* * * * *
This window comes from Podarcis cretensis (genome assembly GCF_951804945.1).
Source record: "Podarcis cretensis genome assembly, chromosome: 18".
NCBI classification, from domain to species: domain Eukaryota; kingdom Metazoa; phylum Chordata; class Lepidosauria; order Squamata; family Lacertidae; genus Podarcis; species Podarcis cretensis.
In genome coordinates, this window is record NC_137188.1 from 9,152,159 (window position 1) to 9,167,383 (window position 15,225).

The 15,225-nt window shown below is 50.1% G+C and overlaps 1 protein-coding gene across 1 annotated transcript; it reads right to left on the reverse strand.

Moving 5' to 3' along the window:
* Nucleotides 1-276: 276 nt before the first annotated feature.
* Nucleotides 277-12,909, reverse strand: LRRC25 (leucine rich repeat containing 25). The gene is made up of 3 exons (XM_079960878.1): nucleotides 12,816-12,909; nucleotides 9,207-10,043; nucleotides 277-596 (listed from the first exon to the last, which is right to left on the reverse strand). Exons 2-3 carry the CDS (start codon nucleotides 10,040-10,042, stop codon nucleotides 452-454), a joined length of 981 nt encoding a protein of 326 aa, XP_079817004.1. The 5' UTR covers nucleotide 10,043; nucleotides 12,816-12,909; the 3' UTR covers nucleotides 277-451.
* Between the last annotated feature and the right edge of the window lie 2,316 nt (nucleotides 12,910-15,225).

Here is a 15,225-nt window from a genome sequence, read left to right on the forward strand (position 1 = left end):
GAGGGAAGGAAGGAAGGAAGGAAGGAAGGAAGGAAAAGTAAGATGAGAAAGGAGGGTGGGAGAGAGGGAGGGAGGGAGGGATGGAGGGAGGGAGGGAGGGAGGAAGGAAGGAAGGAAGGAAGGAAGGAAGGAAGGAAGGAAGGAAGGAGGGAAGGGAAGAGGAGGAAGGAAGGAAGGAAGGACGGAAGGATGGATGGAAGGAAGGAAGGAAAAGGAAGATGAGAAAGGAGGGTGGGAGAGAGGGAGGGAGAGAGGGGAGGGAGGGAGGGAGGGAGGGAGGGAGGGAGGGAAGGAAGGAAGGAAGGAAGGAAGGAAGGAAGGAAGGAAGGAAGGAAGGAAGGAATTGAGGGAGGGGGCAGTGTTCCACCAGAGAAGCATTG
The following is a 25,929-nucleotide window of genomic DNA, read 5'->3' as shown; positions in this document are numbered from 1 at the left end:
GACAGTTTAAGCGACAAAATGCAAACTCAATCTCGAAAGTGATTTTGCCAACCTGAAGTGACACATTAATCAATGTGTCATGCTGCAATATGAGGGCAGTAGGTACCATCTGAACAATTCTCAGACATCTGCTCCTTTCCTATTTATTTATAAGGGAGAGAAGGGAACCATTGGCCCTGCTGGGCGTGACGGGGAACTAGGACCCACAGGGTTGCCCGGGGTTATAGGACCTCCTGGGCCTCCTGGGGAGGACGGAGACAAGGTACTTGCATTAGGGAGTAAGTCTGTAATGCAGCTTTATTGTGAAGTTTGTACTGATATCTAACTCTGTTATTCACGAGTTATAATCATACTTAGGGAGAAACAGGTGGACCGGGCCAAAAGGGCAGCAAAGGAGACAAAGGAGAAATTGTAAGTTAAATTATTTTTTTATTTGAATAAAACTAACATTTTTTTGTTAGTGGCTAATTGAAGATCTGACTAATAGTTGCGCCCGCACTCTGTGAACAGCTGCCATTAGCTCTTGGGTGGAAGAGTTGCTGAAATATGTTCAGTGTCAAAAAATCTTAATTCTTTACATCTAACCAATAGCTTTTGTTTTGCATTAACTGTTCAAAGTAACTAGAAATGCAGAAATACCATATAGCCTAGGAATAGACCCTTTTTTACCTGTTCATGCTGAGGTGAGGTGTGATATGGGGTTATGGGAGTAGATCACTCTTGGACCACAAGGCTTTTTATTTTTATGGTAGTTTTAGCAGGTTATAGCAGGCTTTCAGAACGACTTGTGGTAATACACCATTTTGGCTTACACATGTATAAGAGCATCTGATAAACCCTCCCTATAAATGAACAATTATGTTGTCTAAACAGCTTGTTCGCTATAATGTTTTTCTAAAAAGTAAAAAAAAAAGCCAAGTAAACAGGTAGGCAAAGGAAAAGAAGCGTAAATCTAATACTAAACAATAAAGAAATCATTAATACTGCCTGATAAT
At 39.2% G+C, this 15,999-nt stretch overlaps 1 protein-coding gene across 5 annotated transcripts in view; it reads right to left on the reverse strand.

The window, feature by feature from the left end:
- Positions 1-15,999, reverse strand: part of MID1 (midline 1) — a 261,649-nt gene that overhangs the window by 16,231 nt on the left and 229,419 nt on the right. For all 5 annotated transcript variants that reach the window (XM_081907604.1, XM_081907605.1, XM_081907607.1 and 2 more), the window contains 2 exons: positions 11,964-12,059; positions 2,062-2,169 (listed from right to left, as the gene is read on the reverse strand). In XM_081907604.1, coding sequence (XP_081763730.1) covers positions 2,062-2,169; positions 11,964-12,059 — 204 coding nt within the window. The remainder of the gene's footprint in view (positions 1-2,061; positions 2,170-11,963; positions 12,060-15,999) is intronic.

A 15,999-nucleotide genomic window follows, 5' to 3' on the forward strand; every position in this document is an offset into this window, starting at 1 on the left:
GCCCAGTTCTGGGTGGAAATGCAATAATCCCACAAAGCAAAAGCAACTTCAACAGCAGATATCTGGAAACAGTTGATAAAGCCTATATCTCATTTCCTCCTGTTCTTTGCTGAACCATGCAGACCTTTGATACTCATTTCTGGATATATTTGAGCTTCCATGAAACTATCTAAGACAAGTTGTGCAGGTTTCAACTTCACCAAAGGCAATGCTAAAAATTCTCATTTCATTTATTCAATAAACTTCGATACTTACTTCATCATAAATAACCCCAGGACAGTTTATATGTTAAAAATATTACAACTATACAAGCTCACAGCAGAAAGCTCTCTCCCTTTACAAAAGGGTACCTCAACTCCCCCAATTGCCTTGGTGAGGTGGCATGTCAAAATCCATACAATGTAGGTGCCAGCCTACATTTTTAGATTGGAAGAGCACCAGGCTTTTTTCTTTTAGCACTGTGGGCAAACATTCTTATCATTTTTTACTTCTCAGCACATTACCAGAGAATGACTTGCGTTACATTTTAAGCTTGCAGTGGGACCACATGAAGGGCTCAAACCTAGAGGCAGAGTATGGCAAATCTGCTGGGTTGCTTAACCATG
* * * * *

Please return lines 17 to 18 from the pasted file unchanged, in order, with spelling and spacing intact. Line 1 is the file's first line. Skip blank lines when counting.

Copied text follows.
A 15,999-nucleotide genomic window follows, 5' to 3' on the forward strand; every position in this document is an offset into this window, starting at 1 on the left:
GCCCAGTTCTGGGTGGAAATGCAATAATCCCACAAAGCAAAAGCAACTTCAACAGCAGATATCTGGAAACAGTTGATAAAGCCTATATCTCATTTCCTCCTGTTCTTTGCTGAACCATGCAGACCTTTGATACTCATTTCTGGATATATTTGAGCTTCCATGAAACTATCTAAGACAAGTTGTGCAGGTTTCAACTTCACCAAAGGCAATGCTAAAAATTCTCATTTCATTTATTCAATAAACTTCGATACTTACTTCATCATAAATAACCCCAGGACAGTTTATATGTTAAAAATATTACAACTATACAAGCTCACAGCAGAAAGCTCTCTCCCTTTACAAAAGGGTACCTCAACTCCCCCAATTGCCTTGGTGAGGTGGCATGTCAAAATCCATACAATGTAGGTGCCAGCCTACATTTTTAGATTGGAAGAGCACCAGGCTTTTTTCTTTTAGCACTGTGGGCAAACATTCTTATCATTTTTTACTTCTCAGCACATTACCAGAGAATGACTTGCGTTACATTTTAAGCTTGCAGTGGGACCACATGAAGGGCTCAAACCTAGAGGCAGAGTATGGCAAATCTGCTGGGTTGCTTAACCATG